The hypocrites were informed that their current attitude was exactly according to polytheism. A polytheist was never loyal to One God. He was unfaithful to Him and included others in the rights that belong to Him only. The hypocrites verbally claimed faith in God and His Messenger, but their vested interests came into play when they did not meet the demands of faith and were loyal to others. This is why their fate in the Hereafter would be the same as that of the idolaters and they would be thrown into the lower levels of Hell. It was also clarified to them that they would try to walk side by side with the Faithful because of their false faith, but the Faithful would possess the Light because of which they would proceed towards their grand destination. The hypocrites, on the other hand, would be deprived of Light and a wall would be created between them and the loyal Muslims. They would cry out for light and would be told that their hearts were not with the Muslims; they had remained mired in the same evils from which God had tried to pull them out. They had not sided with the Truth but instead, gave precedence to their vested interests; they longed for harm and troubles for the faithful. They retained their relations with both Islam and its enemies but when they were given some rope, they became active for falsehood. They assumed that their two faced policy was successful. Satan kept deluding them that they would be able to protect their interests through this policy. The result was that the same hardness which had lain upon the hearts of the Jews also covered their hearts.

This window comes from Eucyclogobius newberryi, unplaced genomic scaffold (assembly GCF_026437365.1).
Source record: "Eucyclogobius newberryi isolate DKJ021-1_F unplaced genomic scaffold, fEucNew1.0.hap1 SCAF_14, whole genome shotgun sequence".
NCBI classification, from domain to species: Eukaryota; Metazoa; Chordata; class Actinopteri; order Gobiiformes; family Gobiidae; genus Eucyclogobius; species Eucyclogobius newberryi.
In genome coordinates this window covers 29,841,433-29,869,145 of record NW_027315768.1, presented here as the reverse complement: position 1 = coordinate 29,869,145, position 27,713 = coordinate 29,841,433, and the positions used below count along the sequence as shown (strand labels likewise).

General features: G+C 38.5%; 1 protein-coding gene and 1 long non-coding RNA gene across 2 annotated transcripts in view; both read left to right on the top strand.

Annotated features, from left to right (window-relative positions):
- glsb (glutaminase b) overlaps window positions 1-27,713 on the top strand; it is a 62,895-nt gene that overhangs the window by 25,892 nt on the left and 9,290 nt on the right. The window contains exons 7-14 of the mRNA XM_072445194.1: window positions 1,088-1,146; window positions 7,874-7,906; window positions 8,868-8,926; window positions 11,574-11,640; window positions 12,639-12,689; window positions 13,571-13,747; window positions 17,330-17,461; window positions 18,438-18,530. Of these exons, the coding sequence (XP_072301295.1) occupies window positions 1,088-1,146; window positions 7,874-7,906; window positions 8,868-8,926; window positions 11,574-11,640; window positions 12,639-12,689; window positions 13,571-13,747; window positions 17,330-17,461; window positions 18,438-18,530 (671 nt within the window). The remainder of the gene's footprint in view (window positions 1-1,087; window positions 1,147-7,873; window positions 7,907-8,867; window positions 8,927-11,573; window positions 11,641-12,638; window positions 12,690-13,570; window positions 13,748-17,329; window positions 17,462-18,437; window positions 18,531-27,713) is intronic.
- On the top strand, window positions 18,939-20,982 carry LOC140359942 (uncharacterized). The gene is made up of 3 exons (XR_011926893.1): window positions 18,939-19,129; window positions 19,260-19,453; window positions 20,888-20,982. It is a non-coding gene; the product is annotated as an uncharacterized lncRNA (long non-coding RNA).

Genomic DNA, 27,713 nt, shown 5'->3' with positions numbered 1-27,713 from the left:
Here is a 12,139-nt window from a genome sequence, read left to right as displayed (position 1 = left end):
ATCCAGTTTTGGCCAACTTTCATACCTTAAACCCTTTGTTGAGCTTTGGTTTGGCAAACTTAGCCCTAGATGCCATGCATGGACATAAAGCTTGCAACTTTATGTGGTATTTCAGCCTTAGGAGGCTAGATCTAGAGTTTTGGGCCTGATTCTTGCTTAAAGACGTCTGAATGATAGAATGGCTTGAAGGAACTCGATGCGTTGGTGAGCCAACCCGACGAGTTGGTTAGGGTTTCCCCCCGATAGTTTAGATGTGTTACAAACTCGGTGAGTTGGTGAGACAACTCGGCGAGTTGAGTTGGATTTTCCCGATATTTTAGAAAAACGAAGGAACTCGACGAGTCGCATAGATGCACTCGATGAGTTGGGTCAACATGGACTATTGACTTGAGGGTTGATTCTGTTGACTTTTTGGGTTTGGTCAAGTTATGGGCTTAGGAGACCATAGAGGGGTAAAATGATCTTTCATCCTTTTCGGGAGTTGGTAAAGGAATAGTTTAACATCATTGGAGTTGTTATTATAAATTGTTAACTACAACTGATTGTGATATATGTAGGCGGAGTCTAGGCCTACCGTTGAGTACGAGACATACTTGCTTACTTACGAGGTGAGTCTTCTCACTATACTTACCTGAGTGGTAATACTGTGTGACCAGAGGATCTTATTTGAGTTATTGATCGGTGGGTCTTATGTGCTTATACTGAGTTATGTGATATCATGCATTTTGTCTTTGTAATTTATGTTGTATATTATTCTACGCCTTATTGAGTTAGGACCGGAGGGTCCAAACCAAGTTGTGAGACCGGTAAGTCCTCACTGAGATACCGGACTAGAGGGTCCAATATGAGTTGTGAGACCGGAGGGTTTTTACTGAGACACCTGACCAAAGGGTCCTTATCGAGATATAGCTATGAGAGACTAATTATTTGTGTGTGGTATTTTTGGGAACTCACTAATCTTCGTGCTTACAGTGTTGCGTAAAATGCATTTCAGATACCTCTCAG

The hypocrites were told that if they desired to correct themselves, they were to refrain from opposing God and His Messenger. They were to avoid gatherings where God and His Messenger were insulted and the tenets of Islam were ridiculed. They were to adopt the ways of the Companions and move away from conspiring to create chaos and anarchy. In gatherings, instead of sin, oppression and harming other's rights, they were to focus on positive works to do good, give in charity and reform the society. Instead of being puppets in the hands of Jews and idolaters, they were to fight in the way of God; take part in activities related to raising the word of God and make the people who were trying to give wrong advice and were raising objections unsuccessful. Their current role was absolutely Satanic.